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Old 05-27-2011, 10:32 AM   #51
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I have to throw my hat in with GB. I have both salted before forming burgers, and when cooking. The textural difference were negligible. However, I prefer the flavor of the burger salted during the cooking process, and that is simply personal preference. My solisbury steaks are well seasoned before forming and cooking. They also come out with a very loose, and juicy texture.

I would need to see clinical proof that salt breaks down proteins. I believe that if that were true, then our bodies would be a pile of mush, as we are filled with salty solutions of one type or another. And I've never had a piece of meat made more tender by salting it.

Alkalies break down proteins, as do various enzymes. I don't think salt does.

As GB suggested, do the tests yourself and compare. That's how I have disproved so many "wive's tales" found in cookbooks, and on TV cooking shows. Just because someone says it's so, doesn't mean that it really is, including my advice. I go to extremes to give accurate information, but am perfectly capable of making mistakes. Again, do the comparisons yourself and make up your own mind what does and doesn't work.

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Old 05-27-2011, 10:57 AM   #52
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I agree. I've never noticed a texture difference regardless of when I salt a burger or if I don't salt it.

Looking at the pictures in the link, it looks the pre-salted (bad) burger was much more compressed during the patty forming process than the surface-salted (good) burger.
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Old 05-27-2011, 11:16 AM   #53
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I've never even seen a patty that ill cooked. I can't imagine that salt could do that. I also can't see what the tester would have to gain by messing with the results. That's weird.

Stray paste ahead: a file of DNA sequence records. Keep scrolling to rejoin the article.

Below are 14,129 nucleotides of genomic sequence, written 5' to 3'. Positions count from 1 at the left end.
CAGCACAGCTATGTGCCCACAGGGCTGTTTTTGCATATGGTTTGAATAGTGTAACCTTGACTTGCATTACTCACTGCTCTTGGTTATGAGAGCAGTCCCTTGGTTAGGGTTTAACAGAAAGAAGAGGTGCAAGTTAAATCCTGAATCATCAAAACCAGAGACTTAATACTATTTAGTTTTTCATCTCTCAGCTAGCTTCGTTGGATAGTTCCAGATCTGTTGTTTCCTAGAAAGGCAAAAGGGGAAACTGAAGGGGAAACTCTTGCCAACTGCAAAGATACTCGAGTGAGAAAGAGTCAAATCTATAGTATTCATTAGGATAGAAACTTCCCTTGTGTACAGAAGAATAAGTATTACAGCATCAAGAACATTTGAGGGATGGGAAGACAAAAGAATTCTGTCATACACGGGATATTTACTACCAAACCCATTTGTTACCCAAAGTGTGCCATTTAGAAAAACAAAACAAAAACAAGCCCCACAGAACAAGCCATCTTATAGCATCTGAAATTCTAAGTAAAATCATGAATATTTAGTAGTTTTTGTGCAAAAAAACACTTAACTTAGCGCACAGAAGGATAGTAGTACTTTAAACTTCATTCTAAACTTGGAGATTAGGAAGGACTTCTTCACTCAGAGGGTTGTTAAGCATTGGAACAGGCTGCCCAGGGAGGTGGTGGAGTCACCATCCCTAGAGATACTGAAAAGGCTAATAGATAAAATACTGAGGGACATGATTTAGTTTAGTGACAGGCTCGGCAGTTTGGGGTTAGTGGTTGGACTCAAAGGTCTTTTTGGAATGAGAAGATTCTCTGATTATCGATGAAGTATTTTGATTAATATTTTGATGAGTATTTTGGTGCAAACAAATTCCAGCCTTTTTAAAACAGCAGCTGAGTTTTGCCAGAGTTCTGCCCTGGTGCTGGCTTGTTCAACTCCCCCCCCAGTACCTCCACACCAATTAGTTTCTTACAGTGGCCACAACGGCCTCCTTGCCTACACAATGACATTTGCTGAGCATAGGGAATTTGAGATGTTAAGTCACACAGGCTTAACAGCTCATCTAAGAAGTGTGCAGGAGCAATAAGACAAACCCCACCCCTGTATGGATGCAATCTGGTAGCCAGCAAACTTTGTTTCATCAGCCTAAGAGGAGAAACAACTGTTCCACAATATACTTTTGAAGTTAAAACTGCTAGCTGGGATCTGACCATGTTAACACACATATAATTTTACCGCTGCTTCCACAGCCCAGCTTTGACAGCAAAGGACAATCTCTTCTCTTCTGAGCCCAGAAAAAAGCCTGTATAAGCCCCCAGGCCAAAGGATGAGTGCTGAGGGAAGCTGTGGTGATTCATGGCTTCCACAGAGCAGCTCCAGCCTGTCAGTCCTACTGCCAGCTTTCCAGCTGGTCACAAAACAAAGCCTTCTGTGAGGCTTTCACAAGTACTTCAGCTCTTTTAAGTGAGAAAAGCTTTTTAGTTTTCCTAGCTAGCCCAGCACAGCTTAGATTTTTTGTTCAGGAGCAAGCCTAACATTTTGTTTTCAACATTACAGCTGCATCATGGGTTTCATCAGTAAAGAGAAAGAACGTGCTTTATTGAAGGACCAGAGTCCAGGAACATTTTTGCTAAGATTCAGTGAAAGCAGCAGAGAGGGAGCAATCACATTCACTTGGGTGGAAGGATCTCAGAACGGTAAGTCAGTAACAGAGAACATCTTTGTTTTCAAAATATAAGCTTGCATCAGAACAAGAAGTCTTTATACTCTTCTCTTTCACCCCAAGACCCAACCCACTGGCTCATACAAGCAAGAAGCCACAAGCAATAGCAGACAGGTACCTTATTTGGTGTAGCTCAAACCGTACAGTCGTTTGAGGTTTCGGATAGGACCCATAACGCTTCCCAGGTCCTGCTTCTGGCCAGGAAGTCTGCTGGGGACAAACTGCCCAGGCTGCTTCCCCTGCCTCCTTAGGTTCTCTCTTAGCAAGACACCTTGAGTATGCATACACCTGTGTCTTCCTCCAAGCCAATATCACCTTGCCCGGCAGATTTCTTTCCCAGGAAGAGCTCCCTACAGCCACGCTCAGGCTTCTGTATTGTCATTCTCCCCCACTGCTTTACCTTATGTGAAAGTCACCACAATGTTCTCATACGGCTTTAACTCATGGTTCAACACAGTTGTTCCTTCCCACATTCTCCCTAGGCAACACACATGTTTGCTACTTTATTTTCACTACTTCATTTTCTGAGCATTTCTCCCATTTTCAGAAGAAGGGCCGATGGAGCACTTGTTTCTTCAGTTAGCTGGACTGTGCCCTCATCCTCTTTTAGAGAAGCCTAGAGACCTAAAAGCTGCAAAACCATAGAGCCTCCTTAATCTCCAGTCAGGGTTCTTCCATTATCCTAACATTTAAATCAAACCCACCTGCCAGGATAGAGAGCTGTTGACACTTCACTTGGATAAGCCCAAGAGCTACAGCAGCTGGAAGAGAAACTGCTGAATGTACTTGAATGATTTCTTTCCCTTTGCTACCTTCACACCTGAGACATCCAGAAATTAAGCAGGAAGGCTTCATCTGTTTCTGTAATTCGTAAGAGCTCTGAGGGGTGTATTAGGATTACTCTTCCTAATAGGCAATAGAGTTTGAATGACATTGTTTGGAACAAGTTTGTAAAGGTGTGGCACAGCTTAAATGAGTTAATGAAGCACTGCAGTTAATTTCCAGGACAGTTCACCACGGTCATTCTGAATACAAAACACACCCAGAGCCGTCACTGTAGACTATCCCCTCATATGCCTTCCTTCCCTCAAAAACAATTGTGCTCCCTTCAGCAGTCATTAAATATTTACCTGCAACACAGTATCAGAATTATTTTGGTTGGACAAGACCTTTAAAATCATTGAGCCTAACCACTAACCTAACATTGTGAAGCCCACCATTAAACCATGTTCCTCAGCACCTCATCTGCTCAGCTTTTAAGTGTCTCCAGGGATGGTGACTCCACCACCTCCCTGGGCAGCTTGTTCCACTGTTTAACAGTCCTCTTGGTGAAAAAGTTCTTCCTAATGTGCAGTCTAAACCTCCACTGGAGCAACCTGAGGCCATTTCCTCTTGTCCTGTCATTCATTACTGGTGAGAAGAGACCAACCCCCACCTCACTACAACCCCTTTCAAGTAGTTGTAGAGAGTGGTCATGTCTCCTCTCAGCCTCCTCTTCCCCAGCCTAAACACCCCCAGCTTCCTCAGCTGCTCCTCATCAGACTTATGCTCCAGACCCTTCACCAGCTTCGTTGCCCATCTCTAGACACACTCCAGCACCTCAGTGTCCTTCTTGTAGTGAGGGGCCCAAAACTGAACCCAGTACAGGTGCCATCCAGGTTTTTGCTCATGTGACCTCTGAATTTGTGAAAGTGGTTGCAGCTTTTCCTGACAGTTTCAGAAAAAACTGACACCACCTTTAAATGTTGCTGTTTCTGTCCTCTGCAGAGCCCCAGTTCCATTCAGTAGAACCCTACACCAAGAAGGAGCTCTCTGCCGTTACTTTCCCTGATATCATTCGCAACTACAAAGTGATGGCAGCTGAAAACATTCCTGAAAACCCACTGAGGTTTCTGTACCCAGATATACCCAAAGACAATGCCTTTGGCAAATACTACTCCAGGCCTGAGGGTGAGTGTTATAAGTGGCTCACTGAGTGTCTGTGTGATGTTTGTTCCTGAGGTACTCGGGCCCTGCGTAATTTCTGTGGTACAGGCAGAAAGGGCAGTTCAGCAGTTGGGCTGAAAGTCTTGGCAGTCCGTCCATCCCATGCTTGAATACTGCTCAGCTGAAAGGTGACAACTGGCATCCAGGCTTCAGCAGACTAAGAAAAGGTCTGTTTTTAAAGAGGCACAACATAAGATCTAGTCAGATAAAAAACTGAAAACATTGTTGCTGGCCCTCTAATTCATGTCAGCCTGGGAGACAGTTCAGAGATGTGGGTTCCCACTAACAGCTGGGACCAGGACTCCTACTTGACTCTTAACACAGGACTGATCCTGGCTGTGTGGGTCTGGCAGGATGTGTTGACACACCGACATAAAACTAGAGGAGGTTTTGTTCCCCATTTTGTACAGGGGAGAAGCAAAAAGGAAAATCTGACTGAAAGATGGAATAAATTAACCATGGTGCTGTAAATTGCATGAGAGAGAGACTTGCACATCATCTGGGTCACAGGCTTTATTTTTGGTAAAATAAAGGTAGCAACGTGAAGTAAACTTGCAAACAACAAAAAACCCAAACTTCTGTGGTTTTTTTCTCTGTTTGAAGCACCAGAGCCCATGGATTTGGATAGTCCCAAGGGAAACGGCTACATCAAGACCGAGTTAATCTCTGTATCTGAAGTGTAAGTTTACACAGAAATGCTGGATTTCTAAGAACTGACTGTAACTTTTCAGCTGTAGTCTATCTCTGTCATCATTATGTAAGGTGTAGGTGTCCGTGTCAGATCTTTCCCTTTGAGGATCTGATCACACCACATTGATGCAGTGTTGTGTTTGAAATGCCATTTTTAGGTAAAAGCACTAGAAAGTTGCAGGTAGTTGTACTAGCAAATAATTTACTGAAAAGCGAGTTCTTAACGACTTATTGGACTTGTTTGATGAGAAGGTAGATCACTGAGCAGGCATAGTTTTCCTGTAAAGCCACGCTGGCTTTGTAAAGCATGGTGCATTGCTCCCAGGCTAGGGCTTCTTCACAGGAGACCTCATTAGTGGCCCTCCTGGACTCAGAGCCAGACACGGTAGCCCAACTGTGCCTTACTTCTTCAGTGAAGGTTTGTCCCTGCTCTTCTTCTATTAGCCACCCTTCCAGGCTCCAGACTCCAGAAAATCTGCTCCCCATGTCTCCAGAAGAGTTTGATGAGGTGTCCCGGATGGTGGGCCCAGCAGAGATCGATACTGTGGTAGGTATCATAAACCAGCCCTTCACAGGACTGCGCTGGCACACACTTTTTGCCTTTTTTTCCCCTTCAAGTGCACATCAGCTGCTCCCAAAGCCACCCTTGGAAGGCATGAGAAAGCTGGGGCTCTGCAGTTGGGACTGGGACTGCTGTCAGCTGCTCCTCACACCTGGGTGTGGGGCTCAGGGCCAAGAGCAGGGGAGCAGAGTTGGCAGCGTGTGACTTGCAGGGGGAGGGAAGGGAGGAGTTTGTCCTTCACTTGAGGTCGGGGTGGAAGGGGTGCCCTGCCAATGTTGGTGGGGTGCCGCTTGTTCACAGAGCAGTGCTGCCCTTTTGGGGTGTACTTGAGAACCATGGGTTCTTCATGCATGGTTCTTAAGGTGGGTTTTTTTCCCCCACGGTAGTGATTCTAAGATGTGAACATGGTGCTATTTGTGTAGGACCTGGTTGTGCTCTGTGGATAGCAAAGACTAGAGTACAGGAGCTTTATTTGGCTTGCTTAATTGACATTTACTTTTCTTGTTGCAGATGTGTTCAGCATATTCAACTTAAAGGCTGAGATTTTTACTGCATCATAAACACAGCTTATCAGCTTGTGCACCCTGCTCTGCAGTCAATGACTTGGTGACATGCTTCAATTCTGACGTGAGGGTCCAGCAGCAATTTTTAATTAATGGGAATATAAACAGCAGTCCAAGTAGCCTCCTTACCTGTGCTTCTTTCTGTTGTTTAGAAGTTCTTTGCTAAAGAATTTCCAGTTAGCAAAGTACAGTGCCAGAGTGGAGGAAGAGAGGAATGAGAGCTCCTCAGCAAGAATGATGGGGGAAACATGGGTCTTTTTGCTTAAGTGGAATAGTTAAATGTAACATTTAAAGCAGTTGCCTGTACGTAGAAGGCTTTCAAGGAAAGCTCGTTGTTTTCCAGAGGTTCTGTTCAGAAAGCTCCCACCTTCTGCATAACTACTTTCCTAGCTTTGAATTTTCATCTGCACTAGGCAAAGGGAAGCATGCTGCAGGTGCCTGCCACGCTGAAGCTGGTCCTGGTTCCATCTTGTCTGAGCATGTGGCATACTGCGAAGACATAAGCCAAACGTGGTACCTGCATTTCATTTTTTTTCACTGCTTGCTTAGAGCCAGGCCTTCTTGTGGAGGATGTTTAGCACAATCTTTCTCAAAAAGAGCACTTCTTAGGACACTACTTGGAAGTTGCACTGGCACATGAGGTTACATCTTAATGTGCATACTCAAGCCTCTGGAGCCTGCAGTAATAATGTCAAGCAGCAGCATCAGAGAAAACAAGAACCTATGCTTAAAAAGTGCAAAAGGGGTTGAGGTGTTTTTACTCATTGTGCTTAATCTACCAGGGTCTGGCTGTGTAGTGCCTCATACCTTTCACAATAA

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Old 05-27-2011, 11:31 AM   #54
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Another weird thing from the article was this part.

Quote:
Patty 2: Seasoned by tossing the ground meat and sauce in a metal bowl before forming the patties.
What sauce is he talking about? Burgers are not made with a sauce.
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Old 05-27-2011, 11:32 AM   #55
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Good point GB. I noted that statement but flew right past it.
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Old 05-27-2011, 11:52 AM   #56
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Quote:
Originally Posted by GB View Post
Another weird thing from the article was this part.



What sauce is he talking about? Burgers are not made with a sauce.
I counted it as a typo of sorts. There was another similar mistake in the article, too.

You have to admit though, whatever he did to that one burger sure produced one ugly looking hamburger It almost appears that he through it on frozen and didn't give it enough time.
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Old 05-27-2011, 11:53 AM   #57
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It is unlike any burger I have ever seen in my entire life.
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Old 05-27-2011, 01:17 PM   #58
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oops... speaking of typos, I typed through instead of threw, lol.
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Old 05-31-2011, 04:58 PM   #59
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I know this sounds crazy but try adding some bread crumbs to the meat. I use regular white bread with the crusts cut off and chopped in a food processor. One slice for two regular burgers or one big burger. Try it and you will be surprized how tender the burger will be. Does not taste like meatloaf.
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Old 05-31-2011, 08:39 PM   #60
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I haven't read all the comments, so I don't know if someone already mentioned this, but I was always a person who tried to turn or flip, if grilling, anything I cooked. I guess I was afraid I would burn something. Giving food enough time to carmelize and brown is important. I've since learned to be patient! Most food tends to stay intact once given the appropriate time to carmelize.
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